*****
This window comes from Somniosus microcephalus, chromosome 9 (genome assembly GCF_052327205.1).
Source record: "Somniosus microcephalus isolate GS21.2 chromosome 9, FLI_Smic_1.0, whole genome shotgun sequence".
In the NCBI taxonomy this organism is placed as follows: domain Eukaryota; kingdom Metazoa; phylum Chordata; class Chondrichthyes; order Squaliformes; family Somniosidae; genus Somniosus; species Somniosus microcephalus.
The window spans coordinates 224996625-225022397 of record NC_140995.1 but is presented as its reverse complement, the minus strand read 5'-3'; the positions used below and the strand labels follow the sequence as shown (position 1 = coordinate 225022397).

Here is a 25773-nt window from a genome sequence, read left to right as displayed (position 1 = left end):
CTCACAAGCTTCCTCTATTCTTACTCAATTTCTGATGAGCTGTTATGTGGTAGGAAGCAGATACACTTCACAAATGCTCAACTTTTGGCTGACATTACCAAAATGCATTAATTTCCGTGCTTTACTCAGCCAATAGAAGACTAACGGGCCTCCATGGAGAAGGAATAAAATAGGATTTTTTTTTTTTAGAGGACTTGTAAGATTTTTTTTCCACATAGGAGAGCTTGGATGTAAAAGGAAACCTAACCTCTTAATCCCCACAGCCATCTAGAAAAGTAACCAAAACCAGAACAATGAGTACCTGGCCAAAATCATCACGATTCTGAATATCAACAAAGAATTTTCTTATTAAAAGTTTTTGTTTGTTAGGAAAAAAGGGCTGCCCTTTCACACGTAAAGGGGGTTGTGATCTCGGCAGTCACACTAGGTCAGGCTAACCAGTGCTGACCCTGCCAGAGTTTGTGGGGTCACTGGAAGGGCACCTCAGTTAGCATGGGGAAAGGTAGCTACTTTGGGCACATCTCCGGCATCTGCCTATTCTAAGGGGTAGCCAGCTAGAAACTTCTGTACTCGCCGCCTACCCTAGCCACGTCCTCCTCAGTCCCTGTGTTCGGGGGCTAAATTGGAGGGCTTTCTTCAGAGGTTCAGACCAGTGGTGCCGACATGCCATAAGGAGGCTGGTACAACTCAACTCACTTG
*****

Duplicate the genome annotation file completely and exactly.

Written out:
This window comes from Somniosus microcephalus, chromosome 9 (genome assembly GCF_052327205.1).
Source record: "Somniosus microcephalus isolate GS21.2 chromosome 9, FLI_Smic_1.0, whole genome shotgun sequence".
In the NCBI taxonomy this organism is placed as follows: domain Eukaryota; kingdom Metazoa; phylum Chordata; class Chondrichthyes; order Squaliformes; family Somniosidae; genus Somniosus; species Somniosus microcephalus.
The window spans coordinates 224996625-225022397 of record NC_140995.1 but is presented as its reverse complement, the minus strand read 5'-3'; the positions used below and the strand labels follow the sequence as shown (position 1 = coordinate 225022397).

Here is a 25773-nt window from a genome sequence, read left to right as displayed (position 1 = left end):
CTCACAAGCTTCCTCTATTCTTACTCAATTTCTGATGAGCTGTTATGTGGTAGGAAGCAGATACACTTCACAAATGCTCAACTTTTGGCTGACATTACCAAAATGCATTAATTTCCGTGCTTTACTCAGCCAATAGAAGACTAACGGGCCTCCATGGAGAAGGAATAAAATAGGATTTTTTTTTTTTAGAGGACTTGTAAGATTTTTTTTCCACATAGGAGAGCTTGGATGTAAAAGGAAACCTAACCTCTTAATCCCCACAGCCATCTAGAAAAGTAACCAAAACCAGAACAATGAGTACCTGGCCAAAATCATCACGATTCTGAATATCAACAAAGAATTTTCTTATTAAAAGTTTTTGTTTGTTAGGAAAAAAGGGCTGCCCTTTCACACGTAAAGGGGGTTGTGATCTCGGCAGTCACACTAGGTCAGGCTAACCAGTGCTGACCCTGCCAGAGTTTGTGGGGTCACTGGAAGGGCACCTCAGTTAGCATGGGGAAAGGTAGCTACTTTGGGCACATCTCCGGCATCTGCCTATTCTAAGGGGTAGCCAGCTAGAAACTTCTGTACTCGCCGCCTACCCTAGCCACGTCCTCCTCAGTCCCTGTGTTCGGGGGCTAAATTGGAGGGCTTTCTTCAGAGGTTCAGACCAGTGGTGCCGACATGCCATAAGGAGGCTGGTACAACTCAACTCACTTG